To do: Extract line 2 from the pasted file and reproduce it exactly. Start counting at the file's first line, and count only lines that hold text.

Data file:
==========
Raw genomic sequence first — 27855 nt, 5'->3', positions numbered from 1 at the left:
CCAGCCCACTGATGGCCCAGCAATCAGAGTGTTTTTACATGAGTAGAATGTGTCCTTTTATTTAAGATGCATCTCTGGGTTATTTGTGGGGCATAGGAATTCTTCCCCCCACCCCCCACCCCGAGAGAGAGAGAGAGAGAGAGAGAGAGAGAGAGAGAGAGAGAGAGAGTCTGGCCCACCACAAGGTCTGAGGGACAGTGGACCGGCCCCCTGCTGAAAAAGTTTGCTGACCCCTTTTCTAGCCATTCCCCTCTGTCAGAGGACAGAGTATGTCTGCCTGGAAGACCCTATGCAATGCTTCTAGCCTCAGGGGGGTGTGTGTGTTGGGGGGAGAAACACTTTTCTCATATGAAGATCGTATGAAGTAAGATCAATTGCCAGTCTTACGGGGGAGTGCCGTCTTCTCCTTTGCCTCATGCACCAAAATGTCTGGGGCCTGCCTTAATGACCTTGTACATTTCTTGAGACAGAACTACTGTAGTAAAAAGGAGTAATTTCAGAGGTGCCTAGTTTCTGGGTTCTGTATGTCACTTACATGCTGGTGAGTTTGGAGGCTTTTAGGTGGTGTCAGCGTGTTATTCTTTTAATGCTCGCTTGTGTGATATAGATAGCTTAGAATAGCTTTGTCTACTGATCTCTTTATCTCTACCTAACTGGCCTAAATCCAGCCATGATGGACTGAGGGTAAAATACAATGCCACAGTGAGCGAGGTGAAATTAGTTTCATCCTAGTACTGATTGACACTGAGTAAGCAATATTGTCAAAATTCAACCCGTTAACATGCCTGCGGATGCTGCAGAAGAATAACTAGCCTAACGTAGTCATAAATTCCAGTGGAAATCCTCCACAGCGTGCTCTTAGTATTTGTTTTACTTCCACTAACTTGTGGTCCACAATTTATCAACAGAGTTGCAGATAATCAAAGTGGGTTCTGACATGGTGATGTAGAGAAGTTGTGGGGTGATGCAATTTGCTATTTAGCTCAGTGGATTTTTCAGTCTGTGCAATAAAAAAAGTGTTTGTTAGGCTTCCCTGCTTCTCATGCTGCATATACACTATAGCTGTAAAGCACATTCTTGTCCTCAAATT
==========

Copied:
CCAGCCCACTGATGGCCCAGCAATCAGAGTGTTTTTACATGAGTAGAATGTGTCCTTTTATTTAAGATGCATCTCTGGGTTATTTGTGGGGCATAGGAATTCTTCCCCCCACCCCCCACCCCGAGAGAGAGAGAGAGAGAGAGAGAGAGAGAGAGAGAGAGAGAGAGAGTCTGGCCCACCACAAGGTCTGAGGGACAGTGGACCGGCCCCCTGCTGAAAAAGTTTGCTGACCCCTTTTCTAGCCATTCCCCTCTGTCAGAGGACAGAGTATGTCTGCCTGGAAGACCCTATGCAATGCTTCTAGCCTCAGGGGGGTGTGTGTGTTGGGGGGAGAAACACTTTTCTCATATGAAGATCGTATGAAGTAAGATCAATTGCCAGTCTTACGGGGGAGTGCCGTCTTCTCCTTTGCCTCATGCACCAAAATGTCTGGGGCCTGCCTTAATGACCTTGTACATTTCTTGAGACAGAACTACTGTAGTAAAAAGGAGTAATTTCAGAGGTGCCTAGTTTCTGGGTTCTGTATGTCACTTACATGCTGGTGAGTTTGGAGGCTTTTAGGTGGTGTCAGCGTGTTATTCTTTTAATGCTCGCTTGTGTGATATAGATAGCTTAGAATAGCTTTGTCTACTGATCTCTTTATCTCTACCTAACTGGCCTAAATCCAGCCATGATGGACTGAGGGTAAAATACAATGCCACAGTGAGCGAGGTGAAATTAGTTTCATCCTAGTACTGATTGACACTGAGTAAGCAATATTGTCAAAATTCAACCCGTTAACATGCCTGCGGATGCTGCAGAAGAATAACTAGCCTAACGTAGTCATAAATTCCAGTGGAAATCCTCCACAGCGTGCTCTTAGTATTTGTTTTACTTCCACTAACTTGTGGTCCACAATTTATCAACAGAGTTGCAGATAATCAAAGTGGGTTCTGACATGGTGATGTAGAGAAGTTGTGGGGTGATGCAATTTGCTATTTAGCTCAGTGGATTTTTCAGTCTGTGCAATAAAAAAAGTGTTTGTTAGGCTTCCCTGCTTCTCATGCTGCATATACACTATAGCTGTAAAGCACATTCTTGTCCTCAAATT